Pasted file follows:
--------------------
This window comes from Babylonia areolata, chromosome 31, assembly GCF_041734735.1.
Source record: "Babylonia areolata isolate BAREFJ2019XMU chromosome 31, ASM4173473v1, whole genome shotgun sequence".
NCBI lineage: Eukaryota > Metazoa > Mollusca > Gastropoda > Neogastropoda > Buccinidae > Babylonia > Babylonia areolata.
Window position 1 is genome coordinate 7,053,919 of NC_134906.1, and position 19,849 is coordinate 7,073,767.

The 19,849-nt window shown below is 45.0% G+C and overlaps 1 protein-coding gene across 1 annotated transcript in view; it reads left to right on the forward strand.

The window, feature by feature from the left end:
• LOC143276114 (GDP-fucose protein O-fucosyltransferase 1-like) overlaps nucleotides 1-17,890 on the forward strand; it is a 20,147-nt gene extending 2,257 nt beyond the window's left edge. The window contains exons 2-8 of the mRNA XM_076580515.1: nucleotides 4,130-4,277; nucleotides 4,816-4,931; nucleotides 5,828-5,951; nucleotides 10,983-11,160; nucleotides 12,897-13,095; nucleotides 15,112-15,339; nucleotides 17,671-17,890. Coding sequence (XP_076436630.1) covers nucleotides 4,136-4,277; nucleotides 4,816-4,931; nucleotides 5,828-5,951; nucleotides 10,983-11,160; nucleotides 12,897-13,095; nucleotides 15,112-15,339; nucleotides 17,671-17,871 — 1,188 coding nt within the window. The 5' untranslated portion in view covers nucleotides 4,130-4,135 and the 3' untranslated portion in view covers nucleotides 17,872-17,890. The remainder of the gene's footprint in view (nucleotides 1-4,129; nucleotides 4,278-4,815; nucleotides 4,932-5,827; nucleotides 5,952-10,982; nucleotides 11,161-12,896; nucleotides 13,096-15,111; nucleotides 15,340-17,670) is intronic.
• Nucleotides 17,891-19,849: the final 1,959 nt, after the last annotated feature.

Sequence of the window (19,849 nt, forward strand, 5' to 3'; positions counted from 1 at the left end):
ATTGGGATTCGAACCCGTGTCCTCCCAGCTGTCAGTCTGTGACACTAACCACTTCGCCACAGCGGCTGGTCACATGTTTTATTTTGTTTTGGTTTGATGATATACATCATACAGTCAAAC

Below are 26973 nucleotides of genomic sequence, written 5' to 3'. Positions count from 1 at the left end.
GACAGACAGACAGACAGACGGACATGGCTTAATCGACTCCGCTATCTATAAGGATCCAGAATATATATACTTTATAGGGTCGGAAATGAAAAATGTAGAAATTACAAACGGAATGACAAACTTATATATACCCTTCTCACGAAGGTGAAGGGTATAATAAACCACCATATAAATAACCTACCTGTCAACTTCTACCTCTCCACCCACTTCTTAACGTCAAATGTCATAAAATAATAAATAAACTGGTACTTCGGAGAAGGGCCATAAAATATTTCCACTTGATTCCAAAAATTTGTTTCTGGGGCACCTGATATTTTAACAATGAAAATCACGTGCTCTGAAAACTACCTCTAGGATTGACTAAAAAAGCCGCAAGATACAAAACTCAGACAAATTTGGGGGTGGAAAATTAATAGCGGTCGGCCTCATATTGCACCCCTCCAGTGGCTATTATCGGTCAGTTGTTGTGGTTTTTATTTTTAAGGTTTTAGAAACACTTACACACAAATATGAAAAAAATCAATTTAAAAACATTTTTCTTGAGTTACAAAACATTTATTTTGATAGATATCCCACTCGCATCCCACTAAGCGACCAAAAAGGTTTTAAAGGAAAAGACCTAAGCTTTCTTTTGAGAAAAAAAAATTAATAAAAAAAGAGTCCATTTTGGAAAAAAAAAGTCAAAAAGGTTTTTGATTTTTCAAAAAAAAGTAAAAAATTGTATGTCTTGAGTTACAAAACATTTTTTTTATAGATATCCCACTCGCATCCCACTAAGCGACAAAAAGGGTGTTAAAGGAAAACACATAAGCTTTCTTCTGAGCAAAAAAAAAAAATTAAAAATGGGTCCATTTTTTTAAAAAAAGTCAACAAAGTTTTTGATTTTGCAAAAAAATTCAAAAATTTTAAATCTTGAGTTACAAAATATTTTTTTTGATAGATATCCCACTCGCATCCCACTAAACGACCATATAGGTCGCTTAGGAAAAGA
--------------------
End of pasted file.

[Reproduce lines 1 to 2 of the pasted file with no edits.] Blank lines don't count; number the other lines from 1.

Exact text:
This window comes from Babylonia areolata, chromosome 31, assembly GCF_041734735.1.
Source record: "Babylonia areolata isolate BAREFJ2019XMU chromosome 31, ASM4173473v1, whole genome shotgun sequence".